• In the 1970s, worldwide movements concerned with environmental pollution caused by persistent agrichemical increased attention on organic farming. One goal of the organic movement was to promote consumption of locally grown food, which was promoted through slogans such as "Know Your Farmer, Know Your Food".
  • In 1972, the International Federation of Organic Agriculture Movements (IFOAM), was founded in Versailles, France. IFOAM was dedicated to the diffusion of information on the principles and practices of organic agriculture across national and linguistic boundaries. In the same year, John Battendieri founded Santa Cruz Organics, which marketed some of the first packaged organic products.[10]
  • In the 1980s, around the world, various farming and consumer groups began seriously pressuring for government regulation of organic production to ensure standards of production. This led to various legislation and certification standards being enacted through the 1990s and to date. Currently, most aspects of organic food production are government-regulated in the US and the European Union.
  • In the 2000s, the worldwide market for organic products (including food, beauty, health, bodycare, and household products, and fabrics) has grown rapidly. More countries are establishing formal, government-regulated Organic certification. Monitoring and challenging certification rules and decisions have become a regular, high profile aspect of activists in the organic movement.

Organic food[edit]

Specifications for what may be classified as organic food may vary by location. According to the United States Department of Agriculture (USDA), organic food is produced by farmers who emphasize the use of renewable resources and the conservation of soil and water to enhance the quality of the environment.[14] Organic poultry and dairy products come from animals that are given no antibiotics or growth hormones. Organic food is produced without the use of synthetic pesticides or fertilizers, bioengineering, and ionizing radiation. Before a product can be labeled "organic", a Government-approved certifier inspects the farm where the food is grown to make sure the farmer is following all the rules necessary to meet USDA organic standards. Companies that handle or process organic food before it reaches supermarkets and restaurants must be certified as well.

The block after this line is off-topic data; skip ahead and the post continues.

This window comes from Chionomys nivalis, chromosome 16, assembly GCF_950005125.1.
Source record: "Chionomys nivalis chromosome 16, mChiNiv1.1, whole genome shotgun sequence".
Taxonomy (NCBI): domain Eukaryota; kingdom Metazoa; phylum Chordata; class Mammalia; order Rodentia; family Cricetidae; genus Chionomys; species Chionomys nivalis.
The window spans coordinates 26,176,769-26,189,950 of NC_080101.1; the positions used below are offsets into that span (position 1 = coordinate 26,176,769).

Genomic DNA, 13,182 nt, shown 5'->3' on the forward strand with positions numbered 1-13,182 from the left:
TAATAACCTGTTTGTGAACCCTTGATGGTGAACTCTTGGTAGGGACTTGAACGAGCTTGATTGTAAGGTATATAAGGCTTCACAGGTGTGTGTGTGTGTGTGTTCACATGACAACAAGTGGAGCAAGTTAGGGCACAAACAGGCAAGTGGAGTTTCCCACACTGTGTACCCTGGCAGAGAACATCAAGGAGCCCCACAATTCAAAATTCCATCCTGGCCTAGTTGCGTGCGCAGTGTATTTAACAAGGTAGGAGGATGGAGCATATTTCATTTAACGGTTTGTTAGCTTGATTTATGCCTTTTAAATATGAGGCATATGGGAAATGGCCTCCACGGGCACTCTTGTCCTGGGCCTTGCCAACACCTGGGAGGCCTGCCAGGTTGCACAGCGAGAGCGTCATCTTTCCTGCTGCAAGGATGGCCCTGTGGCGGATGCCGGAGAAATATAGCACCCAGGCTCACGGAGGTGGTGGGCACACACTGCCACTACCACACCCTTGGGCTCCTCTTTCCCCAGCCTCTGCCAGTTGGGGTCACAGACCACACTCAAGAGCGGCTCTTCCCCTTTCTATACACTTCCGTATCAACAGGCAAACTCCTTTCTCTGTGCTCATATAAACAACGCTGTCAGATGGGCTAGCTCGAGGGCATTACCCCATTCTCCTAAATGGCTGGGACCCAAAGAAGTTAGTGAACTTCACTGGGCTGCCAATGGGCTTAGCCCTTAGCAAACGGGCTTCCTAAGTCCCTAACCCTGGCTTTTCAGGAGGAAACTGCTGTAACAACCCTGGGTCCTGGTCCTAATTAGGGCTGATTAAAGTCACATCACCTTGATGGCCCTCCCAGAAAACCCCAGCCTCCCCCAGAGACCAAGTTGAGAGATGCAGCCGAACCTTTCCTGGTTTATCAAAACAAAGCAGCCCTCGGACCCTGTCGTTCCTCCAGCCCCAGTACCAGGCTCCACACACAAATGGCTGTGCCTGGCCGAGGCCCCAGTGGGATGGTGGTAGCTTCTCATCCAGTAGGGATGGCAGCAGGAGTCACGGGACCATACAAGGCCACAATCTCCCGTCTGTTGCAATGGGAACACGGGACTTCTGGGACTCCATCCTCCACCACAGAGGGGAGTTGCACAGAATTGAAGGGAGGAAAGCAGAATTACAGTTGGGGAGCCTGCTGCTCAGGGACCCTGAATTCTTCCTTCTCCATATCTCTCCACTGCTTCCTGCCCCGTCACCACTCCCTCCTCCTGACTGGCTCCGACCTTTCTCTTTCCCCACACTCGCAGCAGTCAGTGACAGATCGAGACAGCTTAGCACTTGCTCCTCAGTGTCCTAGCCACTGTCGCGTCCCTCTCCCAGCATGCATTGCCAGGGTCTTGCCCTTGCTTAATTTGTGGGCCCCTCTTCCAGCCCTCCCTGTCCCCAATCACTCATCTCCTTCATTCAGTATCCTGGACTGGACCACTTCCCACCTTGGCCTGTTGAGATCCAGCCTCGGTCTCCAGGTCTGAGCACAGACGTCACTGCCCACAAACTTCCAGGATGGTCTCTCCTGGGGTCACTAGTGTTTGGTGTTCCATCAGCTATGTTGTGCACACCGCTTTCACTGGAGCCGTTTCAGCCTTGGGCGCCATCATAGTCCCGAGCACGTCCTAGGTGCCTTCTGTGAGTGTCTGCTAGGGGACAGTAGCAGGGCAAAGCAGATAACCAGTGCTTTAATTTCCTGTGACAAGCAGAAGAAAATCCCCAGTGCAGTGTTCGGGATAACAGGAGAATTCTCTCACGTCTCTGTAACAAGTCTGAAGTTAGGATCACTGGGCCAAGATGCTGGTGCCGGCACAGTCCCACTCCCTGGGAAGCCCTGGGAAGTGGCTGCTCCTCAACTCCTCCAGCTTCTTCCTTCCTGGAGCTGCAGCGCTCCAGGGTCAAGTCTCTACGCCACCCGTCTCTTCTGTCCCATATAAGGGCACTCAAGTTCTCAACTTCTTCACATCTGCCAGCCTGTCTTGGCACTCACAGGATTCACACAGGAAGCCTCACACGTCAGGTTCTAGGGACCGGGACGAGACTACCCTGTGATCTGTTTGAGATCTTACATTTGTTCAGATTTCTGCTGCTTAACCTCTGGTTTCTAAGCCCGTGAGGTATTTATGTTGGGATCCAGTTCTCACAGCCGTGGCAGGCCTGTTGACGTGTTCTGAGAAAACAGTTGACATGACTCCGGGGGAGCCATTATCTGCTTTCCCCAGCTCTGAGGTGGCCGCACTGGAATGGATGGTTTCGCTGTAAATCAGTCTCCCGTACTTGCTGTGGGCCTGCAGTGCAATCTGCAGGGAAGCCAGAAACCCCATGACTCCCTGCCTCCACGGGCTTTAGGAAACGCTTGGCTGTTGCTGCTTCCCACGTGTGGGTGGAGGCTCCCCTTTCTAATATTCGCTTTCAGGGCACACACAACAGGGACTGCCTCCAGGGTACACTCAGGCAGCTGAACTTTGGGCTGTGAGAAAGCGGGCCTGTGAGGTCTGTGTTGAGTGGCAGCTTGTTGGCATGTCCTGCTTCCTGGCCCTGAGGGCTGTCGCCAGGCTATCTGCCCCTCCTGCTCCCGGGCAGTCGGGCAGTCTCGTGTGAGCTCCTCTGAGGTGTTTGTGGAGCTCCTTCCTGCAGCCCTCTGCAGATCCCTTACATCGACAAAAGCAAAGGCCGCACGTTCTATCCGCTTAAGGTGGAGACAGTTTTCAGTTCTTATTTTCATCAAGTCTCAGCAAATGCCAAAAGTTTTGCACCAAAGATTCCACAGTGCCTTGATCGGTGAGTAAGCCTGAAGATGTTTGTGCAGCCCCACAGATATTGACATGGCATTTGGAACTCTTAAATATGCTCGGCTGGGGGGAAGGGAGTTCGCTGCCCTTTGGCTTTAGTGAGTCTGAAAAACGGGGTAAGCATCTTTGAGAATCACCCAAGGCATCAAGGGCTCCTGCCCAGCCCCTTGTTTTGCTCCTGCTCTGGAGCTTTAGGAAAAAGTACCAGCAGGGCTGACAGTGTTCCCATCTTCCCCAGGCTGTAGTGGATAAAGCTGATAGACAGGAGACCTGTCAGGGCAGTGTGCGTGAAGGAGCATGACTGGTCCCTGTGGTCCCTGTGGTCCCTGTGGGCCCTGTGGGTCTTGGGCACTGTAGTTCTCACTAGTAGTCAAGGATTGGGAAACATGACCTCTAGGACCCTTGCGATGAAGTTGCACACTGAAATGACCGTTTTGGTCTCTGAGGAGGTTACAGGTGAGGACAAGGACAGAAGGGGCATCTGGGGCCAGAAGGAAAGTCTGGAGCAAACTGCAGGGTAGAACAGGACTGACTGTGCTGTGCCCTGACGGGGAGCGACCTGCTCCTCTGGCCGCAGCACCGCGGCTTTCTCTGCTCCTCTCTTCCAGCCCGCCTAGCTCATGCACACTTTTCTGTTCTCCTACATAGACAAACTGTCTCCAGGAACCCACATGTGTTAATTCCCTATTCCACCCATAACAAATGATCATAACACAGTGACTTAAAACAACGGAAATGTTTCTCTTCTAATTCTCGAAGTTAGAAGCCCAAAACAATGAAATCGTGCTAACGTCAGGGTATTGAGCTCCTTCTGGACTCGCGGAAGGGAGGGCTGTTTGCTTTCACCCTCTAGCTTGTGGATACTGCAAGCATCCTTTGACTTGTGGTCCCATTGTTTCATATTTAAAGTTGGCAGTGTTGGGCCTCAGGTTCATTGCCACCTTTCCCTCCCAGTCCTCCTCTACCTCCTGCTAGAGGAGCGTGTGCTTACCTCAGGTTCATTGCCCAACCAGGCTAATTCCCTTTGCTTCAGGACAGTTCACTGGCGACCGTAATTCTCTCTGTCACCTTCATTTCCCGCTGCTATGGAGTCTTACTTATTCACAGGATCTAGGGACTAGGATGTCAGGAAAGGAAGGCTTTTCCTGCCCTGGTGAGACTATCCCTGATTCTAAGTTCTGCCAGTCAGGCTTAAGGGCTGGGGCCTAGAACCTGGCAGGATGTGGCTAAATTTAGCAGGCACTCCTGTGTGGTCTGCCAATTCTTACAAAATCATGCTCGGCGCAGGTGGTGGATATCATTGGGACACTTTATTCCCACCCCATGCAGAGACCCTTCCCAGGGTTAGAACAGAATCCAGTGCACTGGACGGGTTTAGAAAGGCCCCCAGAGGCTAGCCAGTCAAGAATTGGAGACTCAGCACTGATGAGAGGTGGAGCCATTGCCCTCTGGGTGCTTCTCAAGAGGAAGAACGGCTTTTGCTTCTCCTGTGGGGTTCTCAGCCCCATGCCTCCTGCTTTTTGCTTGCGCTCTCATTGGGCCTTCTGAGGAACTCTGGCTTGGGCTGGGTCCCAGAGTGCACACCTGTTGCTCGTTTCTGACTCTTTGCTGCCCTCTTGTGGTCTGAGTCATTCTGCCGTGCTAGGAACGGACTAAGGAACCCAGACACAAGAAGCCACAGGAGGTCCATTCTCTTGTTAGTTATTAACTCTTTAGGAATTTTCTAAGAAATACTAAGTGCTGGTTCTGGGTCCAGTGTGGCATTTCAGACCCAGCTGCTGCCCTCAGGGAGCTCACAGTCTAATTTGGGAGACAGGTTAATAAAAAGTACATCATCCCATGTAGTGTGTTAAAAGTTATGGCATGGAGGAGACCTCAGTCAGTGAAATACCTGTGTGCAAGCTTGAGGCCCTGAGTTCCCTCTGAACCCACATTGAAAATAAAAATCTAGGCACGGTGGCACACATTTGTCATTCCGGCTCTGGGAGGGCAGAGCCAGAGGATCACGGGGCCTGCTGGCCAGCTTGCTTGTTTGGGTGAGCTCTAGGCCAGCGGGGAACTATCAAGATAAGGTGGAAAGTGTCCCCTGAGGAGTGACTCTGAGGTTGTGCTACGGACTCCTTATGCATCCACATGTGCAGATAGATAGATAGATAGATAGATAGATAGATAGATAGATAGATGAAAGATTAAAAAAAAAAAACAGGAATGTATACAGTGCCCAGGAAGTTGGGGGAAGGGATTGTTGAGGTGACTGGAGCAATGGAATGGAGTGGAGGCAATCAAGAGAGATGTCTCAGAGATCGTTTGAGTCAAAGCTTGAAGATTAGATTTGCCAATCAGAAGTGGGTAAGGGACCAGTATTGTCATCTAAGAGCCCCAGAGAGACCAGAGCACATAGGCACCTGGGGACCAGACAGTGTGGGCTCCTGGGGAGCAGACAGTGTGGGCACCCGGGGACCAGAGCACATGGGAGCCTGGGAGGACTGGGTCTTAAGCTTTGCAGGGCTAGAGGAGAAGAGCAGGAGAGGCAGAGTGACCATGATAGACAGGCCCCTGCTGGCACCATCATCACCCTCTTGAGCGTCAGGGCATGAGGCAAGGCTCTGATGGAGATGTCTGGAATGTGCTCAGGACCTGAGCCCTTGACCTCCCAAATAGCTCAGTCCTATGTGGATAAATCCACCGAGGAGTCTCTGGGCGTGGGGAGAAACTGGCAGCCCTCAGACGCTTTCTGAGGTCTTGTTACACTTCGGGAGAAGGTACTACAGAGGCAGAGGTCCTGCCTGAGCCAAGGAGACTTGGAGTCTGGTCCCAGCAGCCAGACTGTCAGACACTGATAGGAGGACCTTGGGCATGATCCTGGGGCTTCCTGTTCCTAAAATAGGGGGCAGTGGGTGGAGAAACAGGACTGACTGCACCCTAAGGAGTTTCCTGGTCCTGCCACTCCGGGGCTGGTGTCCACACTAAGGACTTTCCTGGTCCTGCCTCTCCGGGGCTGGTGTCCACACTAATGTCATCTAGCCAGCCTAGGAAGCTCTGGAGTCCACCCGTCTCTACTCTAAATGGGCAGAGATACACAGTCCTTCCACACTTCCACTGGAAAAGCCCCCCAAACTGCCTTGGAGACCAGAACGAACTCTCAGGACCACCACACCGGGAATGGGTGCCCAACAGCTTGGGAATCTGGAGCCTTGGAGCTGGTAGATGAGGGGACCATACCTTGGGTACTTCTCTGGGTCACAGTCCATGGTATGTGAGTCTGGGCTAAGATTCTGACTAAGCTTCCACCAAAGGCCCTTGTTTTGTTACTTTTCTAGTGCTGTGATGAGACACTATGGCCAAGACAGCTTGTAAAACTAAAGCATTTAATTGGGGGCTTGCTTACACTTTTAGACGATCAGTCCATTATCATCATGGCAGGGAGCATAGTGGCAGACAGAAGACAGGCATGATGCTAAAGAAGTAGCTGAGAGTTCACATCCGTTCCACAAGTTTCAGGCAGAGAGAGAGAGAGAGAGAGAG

Organic companies[edit]

The recent interest in the organic industry has sparked the interest of many businesses from small local distributors to large companies that distribute many products nationally. The organic market is now a 14 billion dollar a year industry, that continues to grow especially from large corporations such as Wal-Mart that are now offering organic choices to their customers.[15] Other companies that offer organic options include General Mills and Kraft. Some large companies have bought smaller already established organic companies such as Earth’s Best, Rice Dream soy milk, Garden of Eatin', Celestial Seasonings and Health Valley. When larger companies buy smaller companies it is called stealth ownership.[16]

Organic cosmetics[edit]

Organic cosmetics are products that are made with organic ingredients that were produced without the use of synthetic pesticides, herbicides, fungicides, and fertilizers.

The FDA does not have a definition of “Organic” in terms of organic cosmetics. FDA regulates cosmetics under the authority of the Federal Food, Drug, and Cosmetic Act (FD&C Act) and the Fair Packaging and Labeling Act (FPLA).

The USDA (the U.S. Department of Agriculture) requirements for the use of the term “organic” are separate from the laws and regulations that FDA applies for cosmetics. For more information on "organic" labeling for cosmetics, see the NOP publication, "Cosmetics, Body Care Products, and Personal Care Products." Cosmetic products labeled with “organic” must follow both USDA regulations and FDA regulations of organic claims for labeling and safety requirements for cosmetics.

The Agricultural Marketing Service of USDA supervises the National Organic Program (NOP). The NOP regulations have the definition of “organic” and provide certification for agricultural ingredients if they have been produced under conditions that would meet the definition. Moreover, the regulations also include labeling standards based on the percentage of organic ingredients in every product.[17]

The COSMetic Organic and Natural Standard (COSMOS) sets certification requirements for organic and natural cosmetics products in Europe.[18]

Organic farming[edit]

Organic farming is a form of agriculture that relies on techniques such as crop rotation, green manure, compost, and biological pest control.

Organic landscaping[edit]

Organic landscaping or organic lawn management is a form of landscaping that relies on organic land management techniques such as mowing high, proper watering, use of compost, soil amendments and organic pest control. In the late 20th century, a movement to manage lawns organically began to grow. Activists in a number of U.S. cities have pushed local governments to require organic landscaping. Many small properties around the world are managed organically, but some locations require organic land care.[19]